I have an idea: let’s stop beating a dead horse, internet.
Some people get married before the age of 23, and that’s good and beautiful and right for them.
I say: good for you.
Some people don’t get married before the age of 23 and, you know what, in many cases that’s the right decision and I think we can all just order takeout gluten-free pizza, drink hot chocolate and pat ourselves on the back for doing what was right when push came to shove.
Some people never get married and they go on to live healthy, fulfilling, giving lives of grace and blessing for their communities and world.
If anyone wants to sing the Hallelujah Chorus at this point, I say: go for it.
It is also not outside the realm of my imagination that someone might have married at age 18 and is now regretting it. Similarly, someone may currently be in their thirties and regretting they never put on a ring when love was in front of them. And any one of us may be making decisions based in fear and selfishness instead of goodness, right?
Let’s take a few deep breaths.
People, over the course of their lives, make any number of good or painful decisions at all stages and ages.
You are, at this moment, a specific age. And you have done some things that other people have not done. And other people have done some things that you have not done.
Here’s an idea: you don’t need to compare anymore. Just listen to the whispers in your heart and do the right thing.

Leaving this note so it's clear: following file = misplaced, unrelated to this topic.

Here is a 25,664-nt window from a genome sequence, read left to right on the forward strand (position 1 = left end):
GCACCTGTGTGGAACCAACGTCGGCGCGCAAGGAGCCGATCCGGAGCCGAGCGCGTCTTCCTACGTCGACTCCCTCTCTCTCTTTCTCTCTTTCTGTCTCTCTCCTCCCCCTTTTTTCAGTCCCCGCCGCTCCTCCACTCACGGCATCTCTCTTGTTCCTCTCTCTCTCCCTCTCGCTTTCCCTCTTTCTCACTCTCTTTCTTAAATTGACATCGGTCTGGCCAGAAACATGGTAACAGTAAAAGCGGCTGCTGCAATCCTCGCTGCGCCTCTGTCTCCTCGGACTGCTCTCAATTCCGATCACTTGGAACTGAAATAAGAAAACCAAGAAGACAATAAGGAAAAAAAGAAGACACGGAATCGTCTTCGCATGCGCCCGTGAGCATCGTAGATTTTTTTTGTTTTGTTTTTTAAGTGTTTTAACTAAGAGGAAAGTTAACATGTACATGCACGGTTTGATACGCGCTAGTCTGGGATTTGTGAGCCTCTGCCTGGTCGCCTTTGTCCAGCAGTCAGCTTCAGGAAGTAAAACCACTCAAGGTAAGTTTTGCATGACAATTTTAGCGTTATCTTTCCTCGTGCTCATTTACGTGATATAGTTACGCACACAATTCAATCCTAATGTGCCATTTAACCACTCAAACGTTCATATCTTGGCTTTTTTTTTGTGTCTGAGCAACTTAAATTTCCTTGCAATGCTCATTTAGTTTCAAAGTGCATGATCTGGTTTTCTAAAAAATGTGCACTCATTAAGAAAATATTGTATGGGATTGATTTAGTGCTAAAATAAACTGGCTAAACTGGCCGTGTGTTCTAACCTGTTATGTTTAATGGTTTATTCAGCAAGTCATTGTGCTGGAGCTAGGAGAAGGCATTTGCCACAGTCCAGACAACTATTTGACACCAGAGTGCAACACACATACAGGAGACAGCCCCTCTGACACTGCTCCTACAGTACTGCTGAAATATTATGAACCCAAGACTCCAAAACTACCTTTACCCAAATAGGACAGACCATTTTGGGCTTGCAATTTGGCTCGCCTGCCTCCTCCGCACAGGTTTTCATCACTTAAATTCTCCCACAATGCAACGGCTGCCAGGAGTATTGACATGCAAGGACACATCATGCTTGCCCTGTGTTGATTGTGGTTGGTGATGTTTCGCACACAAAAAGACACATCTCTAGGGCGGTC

This isn’t about everyone else. This is about you and God.
We’ve all been to weddings of people older than us and younger than us. We’ve all met/ heard of people who have done amazing, wonderful things at ages older than us and younger than us. Today I drove to work behind a person with a “140.6” mile-sticker on their car. I’ve never run that far ever ever ever.
And, guess what, that’s OK.
We’re doing our best, right? And we’re growing and trying to improve and trying to listen to God the best we can.
More deep breaths.
Yes, other people have seen places I have not. Good for them. Other people live in fancier homes. Awesome. Other people are married and have babies and master’s degrees and fancy cars and own restaurants and sing on Broadway and know how to do handstands. The world is a great, diverse place, isn’t it? Thanks be to God.
I am not these things. I’m just a simple girl driving an old car to work.
But, you know what? I like my car. I like my work. I like my hair. It’s OK that everyone does things that I haven’t done: I’m not frustrated with that…I’m happy for them. My story is not their story–and, similarly, their story isn’t mine.
As long as we’re trying to be the “best versions of ourselves,” it doesn’t matter what everyone else looks like, right Matthew Kelly?
Now, then, some St. Teresa of Avila in italics, some Nell in not-italics:
May today there be peace within.
May you trust God that you are exactly where you are meant to be.
This one is hard, but try.
May you not forget the infinite possibilities that are born of faith.
So many possibilities!
May you use those gifts that you have received, and pass on the love that has been given to you.
You’ve got mad-gifts, child. Focus more on those and less on comparison. You bring gifts to this world.
May you be content knowing you are a child of God.
May this be your deepest identification-method.
Let this presence settle into your bones, and allow your soul the freedom to sing, dance, praise and love.
Sing, dance, praise, love. Go ahead, I dare you. No matter the age, no matter the stage.
It is there for each and every one of us.
So, be free. The other people are gifts, but so are you.
I thank God for them, I thank God for you.
Live in blessing.